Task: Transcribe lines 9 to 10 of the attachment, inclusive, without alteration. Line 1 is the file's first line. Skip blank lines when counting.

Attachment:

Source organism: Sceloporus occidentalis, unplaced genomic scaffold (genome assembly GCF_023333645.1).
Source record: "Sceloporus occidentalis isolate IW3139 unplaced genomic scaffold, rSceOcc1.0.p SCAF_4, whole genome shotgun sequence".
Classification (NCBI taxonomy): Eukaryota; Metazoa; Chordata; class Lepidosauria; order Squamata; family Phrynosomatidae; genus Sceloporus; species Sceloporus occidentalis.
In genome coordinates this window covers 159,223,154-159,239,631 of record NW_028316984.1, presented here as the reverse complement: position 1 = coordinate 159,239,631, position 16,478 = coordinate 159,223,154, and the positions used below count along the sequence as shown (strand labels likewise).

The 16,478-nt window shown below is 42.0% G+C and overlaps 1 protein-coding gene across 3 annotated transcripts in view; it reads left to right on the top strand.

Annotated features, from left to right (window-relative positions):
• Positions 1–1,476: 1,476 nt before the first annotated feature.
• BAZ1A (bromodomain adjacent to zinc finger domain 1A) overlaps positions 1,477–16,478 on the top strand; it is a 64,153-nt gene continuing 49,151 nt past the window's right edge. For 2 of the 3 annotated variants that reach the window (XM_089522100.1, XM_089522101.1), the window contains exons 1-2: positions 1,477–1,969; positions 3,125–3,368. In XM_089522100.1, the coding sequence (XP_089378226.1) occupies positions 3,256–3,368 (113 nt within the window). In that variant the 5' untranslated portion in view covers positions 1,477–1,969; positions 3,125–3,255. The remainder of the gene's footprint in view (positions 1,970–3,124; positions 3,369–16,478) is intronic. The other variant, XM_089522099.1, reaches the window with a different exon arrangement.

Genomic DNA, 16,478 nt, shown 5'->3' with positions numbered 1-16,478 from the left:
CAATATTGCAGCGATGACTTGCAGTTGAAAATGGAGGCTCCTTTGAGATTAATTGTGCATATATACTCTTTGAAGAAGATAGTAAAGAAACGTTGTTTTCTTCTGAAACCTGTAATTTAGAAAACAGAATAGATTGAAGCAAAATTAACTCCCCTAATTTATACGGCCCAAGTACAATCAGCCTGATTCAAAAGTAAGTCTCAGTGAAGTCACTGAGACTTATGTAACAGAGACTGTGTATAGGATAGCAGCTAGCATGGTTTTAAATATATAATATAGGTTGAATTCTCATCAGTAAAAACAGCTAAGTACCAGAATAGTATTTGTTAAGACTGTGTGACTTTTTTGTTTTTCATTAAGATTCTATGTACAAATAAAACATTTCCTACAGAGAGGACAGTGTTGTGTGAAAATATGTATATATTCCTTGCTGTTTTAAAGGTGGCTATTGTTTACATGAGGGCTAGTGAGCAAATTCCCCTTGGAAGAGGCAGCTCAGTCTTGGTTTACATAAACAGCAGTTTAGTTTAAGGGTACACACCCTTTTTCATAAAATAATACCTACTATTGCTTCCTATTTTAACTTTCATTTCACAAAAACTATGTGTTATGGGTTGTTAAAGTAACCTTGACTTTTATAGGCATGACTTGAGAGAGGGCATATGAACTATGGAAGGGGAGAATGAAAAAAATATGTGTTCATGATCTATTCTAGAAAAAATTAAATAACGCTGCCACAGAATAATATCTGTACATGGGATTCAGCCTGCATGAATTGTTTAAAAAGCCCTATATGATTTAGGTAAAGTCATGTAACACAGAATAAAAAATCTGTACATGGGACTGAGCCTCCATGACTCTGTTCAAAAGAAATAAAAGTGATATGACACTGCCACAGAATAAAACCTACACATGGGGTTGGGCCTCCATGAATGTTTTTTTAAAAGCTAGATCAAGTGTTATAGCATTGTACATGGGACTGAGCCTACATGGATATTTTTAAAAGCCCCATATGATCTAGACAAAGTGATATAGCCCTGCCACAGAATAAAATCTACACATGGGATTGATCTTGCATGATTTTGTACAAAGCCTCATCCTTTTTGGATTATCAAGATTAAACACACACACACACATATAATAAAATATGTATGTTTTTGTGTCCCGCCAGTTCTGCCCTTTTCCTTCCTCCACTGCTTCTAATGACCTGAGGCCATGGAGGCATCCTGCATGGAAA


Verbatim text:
Genomic DNA, 16,478 nt, shown 5'->3' with positions numbered 1-16,478 from the left:
CAATATTGCAGCGATGACTTGCAGTTGAAAATGGAGGCTCCTTTGAGATTAATTGTGCATATATACTCTTTGAAGAAGATAGTAAAGAAACGTTGTTTTCTTCTGAAACCTGTAATTTAGAAAACAGAATAGATTGAAGCAAAATTAACTCCCCTAATTTATACGGCCCAAGTACAATCAGCCTGATTCAAAAGTAAGTCTCAGTGAAGTCACTGAGACTTATGTAACAGAGACTGTGTATAGGATAGCAGCTAGCATGGTTTTAAATATATAATATAGGTTGAATTCTCATCAGTAAAAACAGCTAAGTACCAGAATAGTATTTGTTAAGACTGTGTGACTTTTTTGTTTTTCATTAAGATTCTATGTACAAATAAAACATTTCCTACAGAGAGGACAGTGTTGTGTGAAAATATGTATATATTCCTTGCTGTTTTAAAGGTGGCTATTGTTTACATGAGGGCTAGTGAGCAAATTCCCCTTGGAAGAGGCAGCTCAGTCTTGGTTTACATAAACAGCAGTTTAGTTTAAGGGTACACACCCTTTTTCATAAAATAATACCTACTATTGCTTCCTATTTTAACTTTCATTTCACAAAAACTATGTGTTATGGGTTGTTAAAGTAACCTTGACTTTTATAGGCATGACTTGAGAGAGGGCATATGAACTATGGAAGGGGAGAATGAAAAAAATATGTGTTCATGATCTATTCTAGAAAAAATTAAATAACGCTGCCACAGAATAATATCTGTACATGGGATTCAGCCTGCATGAATTGTTTAAAAAGCCCTATATGATTTAGGTAAAGTCATGTAACACAGAATAAAAAATCTGTACATGGGACTGAGCCTCCATGACTCTGTTCAAAAGAAATAAAAGTGATATGACACTGCCACAGAATAAAACCTACACATGGGGTTGGGCCTCCATGAATGTTTTTTTAAAAGCTAGATCAAGTGTTATAGCATTGTACATGGGACTGAGCCTACATGGATATTTTTAAAAGCCCCATATGATCTAGACAAAGTGATATAGCCCTGCCACAGAATAAAATCTACACATGGGATTGATCTTGCATGATTTTGTACAAAGCCTCATCCTTTTTGGATTATCAAGATTAAACACACACACACACATATAATAAAATATGTATGTTTTTGTGTCCCGCCAGTTCTGCCCTTTTCCTTCCTCCACTGCTTCTAATGACCTGAGGCCATGGAGGCATCCTGCATGGAAA